On 8 February Emily Schechter, writing on Google’s security blog, reminded website owners and developers that HTTPS encryption is not just a momentary fad, but it is something that Google will be pushing for the long term.
She also stated that “a larger subset of HTTP pages” will soon be marked as “not secure” by Chrome.
While offering her warnings to those who have not yet migrated to HTTPS, Schechter also shared data regarding the percentage of sites that have made the great leap.
Perhaps the most interesting of all, despite the fact that 87% of Chrome traffic on Chrome OS and Mac is now protected, is that 81 out of the top 100 websites are HTTPS encrypted.
Although the figure is certainly in the higher echelons, it does however mean that there are 19 major websites failing to protect themselves and their users with encryption.
Google has been pushing websites to HTTPS for many years and has even gone as far as offering small ranking rewards for those who have.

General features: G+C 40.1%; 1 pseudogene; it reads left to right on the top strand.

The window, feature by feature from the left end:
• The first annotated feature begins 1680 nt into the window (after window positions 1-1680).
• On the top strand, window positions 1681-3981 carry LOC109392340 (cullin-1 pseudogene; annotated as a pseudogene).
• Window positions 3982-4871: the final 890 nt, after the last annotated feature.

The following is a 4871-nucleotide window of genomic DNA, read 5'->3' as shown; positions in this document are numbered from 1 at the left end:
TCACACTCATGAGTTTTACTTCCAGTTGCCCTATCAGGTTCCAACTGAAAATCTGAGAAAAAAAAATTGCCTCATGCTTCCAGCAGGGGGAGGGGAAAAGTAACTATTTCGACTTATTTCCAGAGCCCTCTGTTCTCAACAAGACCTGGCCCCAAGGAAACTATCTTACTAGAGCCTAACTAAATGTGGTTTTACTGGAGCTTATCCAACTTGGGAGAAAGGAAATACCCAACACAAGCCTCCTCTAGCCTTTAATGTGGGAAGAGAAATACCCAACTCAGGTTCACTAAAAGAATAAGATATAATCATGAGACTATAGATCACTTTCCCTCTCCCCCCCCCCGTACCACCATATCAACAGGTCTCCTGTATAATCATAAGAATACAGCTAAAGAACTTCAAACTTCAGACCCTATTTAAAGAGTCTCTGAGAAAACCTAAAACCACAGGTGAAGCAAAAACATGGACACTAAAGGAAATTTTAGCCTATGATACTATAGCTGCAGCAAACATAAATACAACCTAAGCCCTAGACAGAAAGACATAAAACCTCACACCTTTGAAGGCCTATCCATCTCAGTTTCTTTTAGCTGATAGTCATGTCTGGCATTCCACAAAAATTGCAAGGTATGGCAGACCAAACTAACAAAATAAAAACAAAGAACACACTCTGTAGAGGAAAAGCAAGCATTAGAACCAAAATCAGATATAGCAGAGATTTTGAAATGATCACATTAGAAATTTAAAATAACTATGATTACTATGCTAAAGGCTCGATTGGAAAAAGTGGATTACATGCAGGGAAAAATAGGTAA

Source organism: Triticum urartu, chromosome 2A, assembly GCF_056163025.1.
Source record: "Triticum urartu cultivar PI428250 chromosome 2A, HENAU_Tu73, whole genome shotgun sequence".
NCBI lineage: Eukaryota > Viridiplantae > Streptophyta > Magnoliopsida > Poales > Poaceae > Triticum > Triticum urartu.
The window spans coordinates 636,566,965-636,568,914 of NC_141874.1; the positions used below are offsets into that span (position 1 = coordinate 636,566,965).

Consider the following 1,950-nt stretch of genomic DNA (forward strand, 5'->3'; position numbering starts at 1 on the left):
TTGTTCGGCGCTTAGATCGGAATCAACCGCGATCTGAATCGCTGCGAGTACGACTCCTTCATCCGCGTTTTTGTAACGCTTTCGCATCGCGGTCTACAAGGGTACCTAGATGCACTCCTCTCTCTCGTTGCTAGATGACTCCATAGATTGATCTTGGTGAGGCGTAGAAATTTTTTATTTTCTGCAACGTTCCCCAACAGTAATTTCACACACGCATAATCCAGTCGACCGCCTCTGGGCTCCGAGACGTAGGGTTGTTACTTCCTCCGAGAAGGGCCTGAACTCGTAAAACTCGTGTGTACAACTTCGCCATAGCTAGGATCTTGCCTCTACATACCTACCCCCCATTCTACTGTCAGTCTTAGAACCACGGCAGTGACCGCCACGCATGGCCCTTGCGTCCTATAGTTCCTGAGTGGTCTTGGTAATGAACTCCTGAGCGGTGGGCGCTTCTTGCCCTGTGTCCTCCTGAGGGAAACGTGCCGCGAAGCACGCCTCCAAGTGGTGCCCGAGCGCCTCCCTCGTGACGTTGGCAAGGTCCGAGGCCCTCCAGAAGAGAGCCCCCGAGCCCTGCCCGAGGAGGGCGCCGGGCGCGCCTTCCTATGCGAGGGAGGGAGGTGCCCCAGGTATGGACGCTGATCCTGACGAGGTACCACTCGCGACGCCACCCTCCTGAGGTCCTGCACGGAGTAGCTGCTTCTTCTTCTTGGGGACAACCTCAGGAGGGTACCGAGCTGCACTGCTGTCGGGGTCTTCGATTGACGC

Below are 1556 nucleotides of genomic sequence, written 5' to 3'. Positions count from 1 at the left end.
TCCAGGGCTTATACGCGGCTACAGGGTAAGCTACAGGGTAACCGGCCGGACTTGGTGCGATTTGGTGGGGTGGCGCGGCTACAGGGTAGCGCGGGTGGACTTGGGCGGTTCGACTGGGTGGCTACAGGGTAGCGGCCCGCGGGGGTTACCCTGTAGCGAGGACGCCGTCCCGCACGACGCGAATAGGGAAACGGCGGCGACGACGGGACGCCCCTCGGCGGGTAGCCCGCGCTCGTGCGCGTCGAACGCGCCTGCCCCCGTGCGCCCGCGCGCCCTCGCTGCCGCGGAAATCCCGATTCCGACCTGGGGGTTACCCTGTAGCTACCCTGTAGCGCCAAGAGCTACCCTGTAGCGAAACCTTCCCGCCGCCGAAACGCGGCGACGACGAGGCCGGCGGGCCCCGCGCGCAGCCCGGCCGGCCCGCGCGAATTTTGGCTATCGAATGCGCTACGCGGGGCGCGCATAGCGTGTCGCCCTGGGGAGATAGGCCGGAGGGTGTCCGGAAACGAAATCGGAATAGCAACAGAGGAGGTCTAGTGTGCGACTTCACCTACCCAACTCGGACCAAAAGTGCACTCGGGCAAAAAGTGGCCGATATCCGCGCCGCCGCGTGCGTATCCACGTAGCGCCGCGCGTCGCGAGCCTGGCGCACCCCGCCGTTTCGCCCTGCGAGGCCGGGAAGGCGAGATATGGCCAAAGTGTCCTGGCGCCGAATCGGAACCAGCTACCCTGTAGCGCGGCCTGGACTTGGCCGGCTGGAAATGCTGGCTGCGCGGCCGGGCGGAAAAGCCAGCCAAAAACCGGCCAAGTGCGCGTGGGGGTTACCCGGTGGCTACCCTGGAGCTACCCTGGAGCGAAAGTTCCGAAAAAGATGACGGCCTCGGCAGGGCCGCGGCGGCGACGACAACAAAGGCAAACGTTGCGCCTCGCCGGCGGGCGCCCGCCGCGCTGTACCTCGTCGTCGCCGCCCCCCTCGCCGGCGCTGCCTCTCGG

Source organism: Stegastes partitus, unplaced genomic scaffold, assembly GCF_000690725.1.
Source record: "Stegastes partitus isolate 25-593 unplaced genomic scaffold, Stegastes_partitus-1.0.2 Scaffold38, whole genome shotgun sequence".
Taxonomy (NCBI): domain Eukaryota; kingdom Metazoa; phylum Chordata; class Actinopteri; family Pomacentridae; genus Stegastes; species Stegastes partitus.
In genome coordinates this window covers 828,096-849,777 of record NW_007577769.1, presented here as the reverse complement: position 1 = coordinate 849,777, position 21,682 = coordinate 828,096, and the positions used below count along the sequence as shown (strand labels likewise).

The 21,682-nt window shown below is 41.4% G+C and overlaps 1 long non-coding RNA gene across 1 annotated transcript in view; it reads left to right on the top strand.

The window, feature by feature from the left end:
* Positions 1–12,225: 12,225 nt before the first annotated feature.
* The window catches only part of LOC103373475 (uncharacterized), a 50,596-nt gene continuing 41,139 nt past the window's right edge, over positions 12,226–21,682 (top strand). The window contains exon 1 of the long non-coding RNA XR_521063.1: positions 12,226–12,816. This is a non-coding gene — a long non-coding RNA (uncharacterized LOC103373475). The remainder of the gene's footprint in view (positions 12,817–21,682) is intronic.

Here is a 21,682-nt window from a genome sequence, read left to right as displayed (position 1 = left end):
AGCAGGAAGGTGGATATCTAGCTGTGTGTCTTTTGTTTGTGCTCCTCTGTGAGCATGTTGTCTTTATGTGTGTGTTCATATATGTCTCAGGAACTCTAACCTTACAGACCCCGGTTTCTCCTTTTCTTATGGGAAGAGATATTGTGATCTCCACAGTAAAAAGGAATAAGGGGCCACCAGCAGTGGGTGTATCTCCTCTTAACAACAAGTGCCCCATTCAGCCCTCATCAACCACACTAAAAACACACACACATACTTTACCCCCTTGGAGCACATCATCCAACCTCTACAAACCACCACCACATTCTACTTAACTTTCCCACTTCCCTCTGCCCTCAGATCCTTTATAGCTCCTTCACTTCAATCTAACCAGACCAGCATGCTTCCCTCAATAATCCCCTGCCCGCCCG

There’s no doubt that HTTPS makes your website more secure, that’s not in debate, but just how much more secure does it make it?
First of all, let’s take a look at what HTTPS actually does.
What is HTTPS
An adaptation of the Hypertext Transfer Protocol for secure communication over a computer network, HTTPS is encrypted by Transport Layer Security (TLS), which has since (mostly) taken over Secure Sockets Layer (SSL).
This is often known as HTTP over TLS or HTTP over SSL, depending on the configuration.
In laymen’s terms, HTTPS is an authentication of a website and protects the privacy and integrity of data being exchanged.
Anyone trying to view information between the two, is therefore inhibited from eavesdropping, tampering, or collecting the information, which is especially important when financial information is being exchanged.
This kind of breach is otherwise known as a “man-in-the-middle” cyber attack.
So, should companies move to HTTPS?
Absolutely, there is very little reason why any website should remain on HTTP, and Google has identified several reasons why HTTPS should be incorporated into a website migration, including much of what has been written above:
- Encrypting the exchanged data to keep it secure from eavesdroppers. That means that while the user is browsing a website, nobody can “listen” to their conversations, track their activities across multiple pages or steal their information.
- Data integrity. Data cannot be modified or corrupted during transfer, intentionally or otherwise, without being detected.